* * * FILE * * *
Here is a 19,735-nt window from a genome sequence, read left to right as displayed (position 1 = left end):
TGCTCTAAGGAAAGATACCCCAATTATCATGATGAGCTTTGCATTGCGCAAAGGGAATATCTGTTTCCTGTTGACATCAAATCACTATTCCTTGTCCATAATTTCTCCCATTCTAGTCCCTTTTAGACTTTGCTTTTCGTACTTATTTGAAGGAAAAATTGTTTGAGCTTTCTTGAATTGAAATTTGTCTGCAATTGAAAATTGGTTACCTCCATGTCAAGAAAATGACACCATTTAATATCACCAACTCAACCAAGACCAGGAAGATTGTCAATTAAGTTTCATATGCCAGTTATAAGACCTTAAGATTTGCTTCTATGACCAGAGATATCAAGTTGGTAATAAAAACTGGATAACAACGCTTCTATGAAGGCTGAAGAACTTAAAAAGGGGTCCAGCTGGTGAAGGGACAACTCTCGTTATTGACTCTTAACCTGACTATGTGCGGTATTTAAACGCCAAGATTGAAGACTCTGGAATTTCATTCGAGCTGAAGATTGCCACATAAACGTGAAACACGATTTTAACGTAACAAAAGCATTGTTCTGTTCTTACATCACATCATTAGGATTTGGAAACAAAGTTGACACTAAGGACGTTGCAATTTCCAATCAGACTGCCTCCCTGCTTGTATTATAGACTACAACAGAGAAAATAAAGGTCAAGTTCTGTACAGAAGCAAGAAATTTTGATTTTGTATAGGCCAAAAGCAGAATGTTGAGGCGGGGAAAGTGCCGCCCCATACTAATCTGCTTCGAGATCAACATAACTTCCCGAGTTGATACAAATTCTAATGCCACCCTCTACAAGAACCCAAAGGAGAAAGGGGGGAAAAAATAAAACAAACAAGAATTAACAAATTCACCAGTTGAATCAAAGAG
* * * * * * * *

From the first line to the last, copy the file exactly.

Here is a 19,735-nt window from a genome sequence, read left to right as displayed (position 1 = left end):
TGCTCTAAGGAAAGATACCCCAATTATCATGATGAGCTTTGCATTGCGCAAAGGGAATATCTGTTTCCTGTTGACATCAAATCACTATTCCTTGTCCATAATTTCTCCCATTCTAGTCCCTTTTAGACTTTGCTTTTCGTACTTATTTGAAGGAAAAATTGTTTGAGCTTTCTTGAATTGAAATTTGTCTGCAATTGAAAATTGGTTACCTCCATGTCAAGAAAATGACACCATTTAATATCACCAACTCAACCAAGACCAGGAAGATTGTCAATTAAGTTTCATATGCCAGTTATAAGACCTTAAGATTTGCTTCTATGACCAGAGATATCAAGTTGGTAATAAAAACTGGATAACAACGCTTCTATGAAGGCTGAAGAACTTAAAAAGGGGTCCAGCTGGTGAAGGGACAACTCTCGTTATTGACTCTTAACCTGACTATGTGCGGTATTTAAACGCCAAGATTGAAGACTCTGGAATTTCATTCGAGCTGAAGATTGCCACATAAACGTGAAACACGATTTTAACGTAACAAAAGCATTGTTCTGTTCTTACATCACATCATTAGGATTTGGAAACAAAGTTGACACTAAGGACGTTGCAATTTCCAATCAGACTGCCTCCCTGCTTGTATTATAGACTACAACAGAGAAAATAAAGGTCAAGTTCTGTACAGAAGCAAGAAATTTTGATTTTGTATAGGCCAAAAGCAGAATGTTGAGGCGGGGAAAGTGCCGCCCCATACTAATCTGCTTCGAGATCAACATAACTTCCCGAGTTGATACAAATTCTAATGCCACCCTCTACAAGAACCCAAAGGAGAAAGGGGGGAAAAAATAAAACAAACAAGAATTAACAAATTCACCAGTTGAATCAAAGAG